2. May not have the resources to respond to an attack
3. Become increasingly vulnerable with each additional stress factor
So improving a tree’s vigor through good tree care practices can help it be less likely to attract pests and disease, and can help it to fight them off and recover if it gets attacked
Common Central Texas Insects
- Gall Makers
There are many different diseases that affect landscape trees and shrubs. Control of tree and shrub diseases cannot be properly accomplished until the disease pest is identified. Identification of tree and shrub diseases is crucial because, although most diseases can be controlled, there are some diseases that cannot be controlled.
Disease control on landscape trees and shrubs can sometimes be accomplished by more than one method, depending on the particular disease that if infecting your landscape plants. Fungicides are often used to control diseases on landscape trees and shrubs and fungicides may be sprayed, injected into the tree trunk, or even injected into the soil surrounding the roots of the tree or shrub. In other cases cultural changes, such as tree pruning, tree fertilization, or altering watering habits, may reduce disease infection on landscape trees and shrubs.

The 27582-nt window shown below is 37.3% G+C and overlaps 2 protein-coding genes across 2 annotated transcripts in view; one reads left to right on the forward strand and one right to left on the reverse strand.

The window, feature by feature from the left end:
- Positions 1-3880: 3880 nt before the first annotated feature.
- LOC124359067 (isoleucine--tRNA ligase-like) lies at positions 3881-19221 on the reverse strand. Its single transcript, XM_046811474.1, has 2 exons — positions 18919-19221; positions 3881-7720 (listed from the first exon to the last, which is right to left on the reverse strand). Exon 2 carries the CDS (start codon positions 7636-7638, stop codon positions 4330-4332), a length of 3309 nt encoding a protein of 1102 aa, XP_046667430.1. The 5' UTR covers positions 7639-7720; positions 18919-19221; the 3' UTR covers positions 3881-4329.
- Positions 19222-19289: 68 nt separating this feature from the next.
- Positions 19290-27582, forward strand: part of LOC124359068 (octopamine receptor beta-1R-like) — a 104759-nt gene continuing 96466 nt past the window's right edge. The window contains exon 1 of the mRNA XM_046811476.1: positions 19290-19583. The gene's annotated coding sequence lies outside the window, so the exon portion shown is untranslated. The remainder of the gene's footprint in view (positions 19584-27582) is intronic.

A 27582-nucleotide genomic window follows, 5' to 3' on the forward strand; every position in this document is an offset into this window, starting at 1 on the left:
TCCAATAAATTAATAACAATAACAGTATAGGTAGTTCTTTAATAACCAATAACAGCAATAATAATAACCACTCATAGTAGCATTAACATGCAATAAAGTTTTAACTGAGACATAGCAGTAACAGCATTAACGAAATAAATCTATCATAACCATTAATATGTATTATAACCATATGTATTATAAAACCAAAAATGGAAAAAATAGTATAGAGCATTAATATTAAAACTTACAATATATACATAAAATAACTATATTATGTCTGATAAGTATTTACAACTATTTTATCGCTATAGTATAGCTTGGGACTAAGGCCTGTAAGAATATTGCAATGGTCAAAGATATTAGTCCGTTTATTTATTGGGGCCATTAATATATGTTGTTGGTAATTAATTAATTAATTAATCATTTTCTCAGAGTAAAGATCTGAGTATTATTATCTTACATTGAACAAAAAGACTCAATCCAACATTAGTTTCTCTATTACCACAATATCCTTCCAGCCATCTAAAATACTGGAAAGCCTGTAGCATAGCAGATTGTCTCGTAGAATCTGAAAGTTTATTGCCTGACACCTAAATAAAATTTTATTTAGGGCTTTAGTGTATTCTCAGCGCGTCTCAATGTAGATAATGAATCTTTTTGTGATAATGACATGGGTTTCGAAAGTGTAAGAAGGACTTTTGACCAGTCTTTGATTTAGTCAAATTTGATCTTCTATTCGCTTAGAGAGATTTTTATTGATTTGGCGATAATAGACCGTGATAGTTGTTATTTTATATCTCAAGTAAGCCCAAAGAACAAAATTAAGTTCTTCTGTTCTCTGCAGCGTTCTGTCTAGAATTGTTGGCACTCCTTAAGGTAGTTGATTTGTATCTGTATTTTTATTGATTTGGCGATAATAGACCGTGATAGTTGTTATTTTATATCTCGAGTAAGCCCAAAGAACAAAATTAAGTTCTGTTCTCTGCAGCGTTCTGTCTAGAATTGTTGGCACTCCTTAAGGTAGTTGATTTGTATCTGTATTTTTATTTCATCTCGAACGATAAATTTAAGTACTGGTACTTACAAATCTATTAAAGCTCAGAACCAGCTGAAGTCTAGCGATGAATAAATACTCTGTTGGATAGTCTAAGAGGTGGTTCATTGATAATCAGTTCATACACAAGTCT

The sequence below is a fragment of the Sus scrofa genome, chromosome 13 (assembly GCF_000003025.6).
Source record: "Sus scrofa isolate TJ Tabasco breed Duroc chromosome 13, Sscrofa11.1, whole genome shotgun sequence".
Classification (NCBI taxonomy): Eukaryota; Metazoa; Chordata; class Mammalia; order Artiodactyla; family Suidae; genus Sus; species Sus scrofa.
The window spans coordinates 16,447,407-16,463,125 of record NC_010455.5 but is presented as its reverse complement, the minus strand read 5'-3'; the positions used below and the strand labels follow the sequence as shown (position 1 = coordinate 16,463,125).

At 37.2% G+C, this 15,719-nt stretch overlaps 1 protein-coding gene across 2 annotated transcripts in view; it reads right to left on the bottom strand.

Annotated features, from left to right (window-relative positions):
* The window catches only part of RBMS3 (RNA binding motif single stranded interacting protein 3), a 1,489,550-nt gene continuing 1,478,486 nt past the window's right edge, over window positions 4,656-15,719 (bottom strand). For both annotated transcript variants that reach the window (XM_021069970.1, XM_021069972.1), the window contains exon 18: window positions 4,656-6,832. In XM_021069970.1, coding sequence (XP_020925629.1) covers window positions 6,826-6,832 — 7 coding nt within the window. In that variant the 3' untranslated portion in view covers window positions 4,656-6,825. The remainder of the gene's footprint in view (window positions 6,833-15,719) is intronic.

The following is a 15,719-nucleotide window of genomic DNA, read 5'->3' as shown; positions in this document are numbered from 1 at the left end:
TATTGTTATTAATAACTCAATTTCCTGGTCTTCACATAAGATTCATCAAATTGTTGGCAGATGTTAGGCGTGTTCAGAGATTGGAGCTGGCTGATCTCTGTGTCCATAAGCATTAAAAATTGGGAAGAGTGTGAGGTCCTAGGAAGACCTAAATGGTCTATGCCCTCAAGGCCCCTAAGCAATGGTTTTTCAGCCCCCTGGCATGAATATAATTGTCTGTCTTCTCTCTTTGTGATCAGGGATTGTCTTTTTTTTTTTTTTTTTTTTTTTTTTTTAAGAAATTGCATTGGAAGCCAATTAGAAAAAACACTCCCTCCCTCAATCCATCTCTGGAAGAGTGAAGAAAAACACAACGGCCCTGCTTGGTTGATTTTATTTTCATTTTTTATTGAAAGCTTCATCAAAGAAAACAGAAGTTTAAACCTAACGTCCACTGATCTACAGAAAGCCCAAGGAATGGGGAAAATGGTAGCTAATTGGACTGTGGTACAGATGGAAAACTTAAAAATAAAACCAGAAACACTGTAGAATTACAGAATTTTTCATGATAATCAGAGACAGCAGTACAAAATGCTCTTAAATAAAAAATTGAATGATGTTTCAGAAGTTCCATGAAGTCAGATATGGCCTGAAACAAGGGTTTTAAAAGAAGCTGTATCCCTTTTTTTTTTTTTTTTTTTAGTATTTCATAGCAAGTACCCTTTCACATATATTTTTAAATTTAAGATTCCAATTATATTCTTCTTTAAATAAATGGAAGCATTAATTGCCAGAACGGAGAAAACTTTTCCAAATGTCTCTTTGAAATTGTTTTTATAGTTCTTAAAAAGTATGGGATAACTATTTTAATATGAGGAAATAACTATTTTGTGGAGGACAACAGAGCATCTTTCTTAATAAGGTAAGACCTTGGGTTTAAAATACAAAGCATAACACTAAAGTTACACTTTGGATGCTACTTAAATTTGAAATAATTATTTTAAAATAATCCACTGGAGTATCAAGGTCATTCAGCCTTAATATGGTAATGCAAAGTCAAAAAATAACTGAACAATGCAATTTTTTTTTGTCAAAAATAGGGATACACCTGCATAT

Even if you are going to attempt to control a disease that is infecting your landscape trees or shrubs you should consider consulting a local arborist. The arborist can identify the disease and advise you if there are treatments available to control the disease and the proper time to apply the tree disease control treatments.